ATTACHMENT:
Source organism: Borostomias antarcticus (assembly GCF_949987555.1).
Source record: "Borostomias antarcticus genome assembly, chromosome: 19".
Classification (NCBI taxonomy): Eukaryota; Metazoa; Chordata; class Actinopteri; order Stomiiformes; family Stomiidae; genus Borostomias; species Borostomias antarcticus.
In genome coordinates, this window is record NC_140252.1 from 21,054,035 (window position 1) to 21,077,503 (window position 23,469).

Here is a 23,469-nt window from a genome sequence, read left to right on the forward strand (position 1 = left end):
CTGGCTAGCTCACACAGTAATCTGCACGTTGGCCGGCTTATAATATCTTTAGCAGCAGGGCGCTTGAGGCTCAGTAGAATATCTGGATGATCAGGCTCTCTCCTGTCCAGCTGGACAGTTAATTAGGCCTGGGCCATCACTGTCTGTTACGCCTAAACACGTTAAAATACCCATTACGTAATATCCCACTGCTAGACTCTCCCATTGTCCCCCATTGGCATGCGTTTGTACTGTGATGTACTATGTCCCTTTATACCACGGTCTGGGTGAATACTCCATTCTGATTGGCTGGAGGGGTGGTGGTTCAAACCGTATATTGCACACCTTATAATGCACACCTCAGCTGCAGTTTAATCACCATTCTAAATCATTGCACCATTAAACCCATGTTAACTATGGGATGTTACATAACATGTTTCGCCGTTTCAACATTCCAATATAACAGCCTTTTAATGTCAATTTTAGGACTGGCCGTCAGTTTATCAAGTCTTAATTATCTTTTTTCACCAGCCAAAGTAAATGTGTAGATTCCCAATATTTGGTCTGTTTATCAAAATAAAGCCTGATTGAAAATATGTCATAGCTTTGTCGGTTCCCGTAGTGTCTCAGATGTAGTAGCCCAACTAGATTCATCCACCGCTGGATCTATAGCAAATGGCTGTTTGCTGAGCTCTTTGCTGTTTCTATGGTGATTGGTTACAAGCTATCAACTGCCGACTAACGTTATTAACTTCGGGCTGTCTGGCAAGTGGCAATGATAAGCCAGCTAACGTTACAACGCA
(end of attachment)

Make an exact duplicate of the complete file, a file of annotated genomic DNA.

Source organism: Borostomias antarcticus (assembly GCF_949987555.1).
Source record: "Borostomias antarcticus genome assembly, chromosome: 19".
Classification (NCBI taxonomy): Eukaryota; Metazoa; Chordata; class Actinopteri; order Stomiiformes; family Stomiidae; genus Borostomias; species Borostomias antarcticus.
In genome coordinates, this window is record NC_140252.1 from 21,054,035 (window position 1) to 21,077,503 (window position 23,469).

Here is a 23,469-nt window from a genome sequence, read left to right on the forward strand (position 1 = left end):
CTGGCTAGCTCACACAGTAATCTGCACGTTGGCCGGCTTATAATATCTTTAGCAGCAGGGCGCTTGAGGCTCAGTAGAATATCTGGATGATCAGGCTCTCTCCTGTCCAGCTGGACAGTTAATTAGGCCTGGGCCATCACTGTCTGTTACGCCTAAACACGTTAAAATACCCATTACGTAATATCCCACTGCTAGACTCTCCCATTGTCCCCCATTGGCATGCGTTTGTACTGTGATGTACTATGTCCCTTTATACCACGGTCTGGGTGAATACTCCATTCTGATTGGCTGGAGGGGTGGTGGTTCAAACCGTATATTGCACACCTTATAATGCACACCTCAGCTGCAGTTTAATCACCATTCTAAATCATTGCACCATTAAACCCATGTTAACTATGGGATGTTACATAACATGTTTCGCCGTTTCAACATTCCAATATAACAGCCTTTTAATGTCAATTTTAGGACTGGCCGTCAGTTTATCAAGTCTTAATTATCTTTTTTCACCAGCCAAAGTAAATGTGTAGATTCCCAATATTTGGTCTGTTTATCAAAATAAAGCCTGATTGAAAATATGTCATAGCTTTGTCGGTTCCCGTAGTGTCTCAGATGTAGTAGCCCAACTAGATTCATCCACCGCTGGATCTATAGCAAATGGCTGTTTGCTGAGCTCTTTGCTGTTTCTATGGTGATTGGTTACAAGCTATCAACTGCCGACTAACGTTATTAACTTCGGGCTGTCTGGCAAGTGGCAATGATAAGCCAGCTAACGTTACAACGCA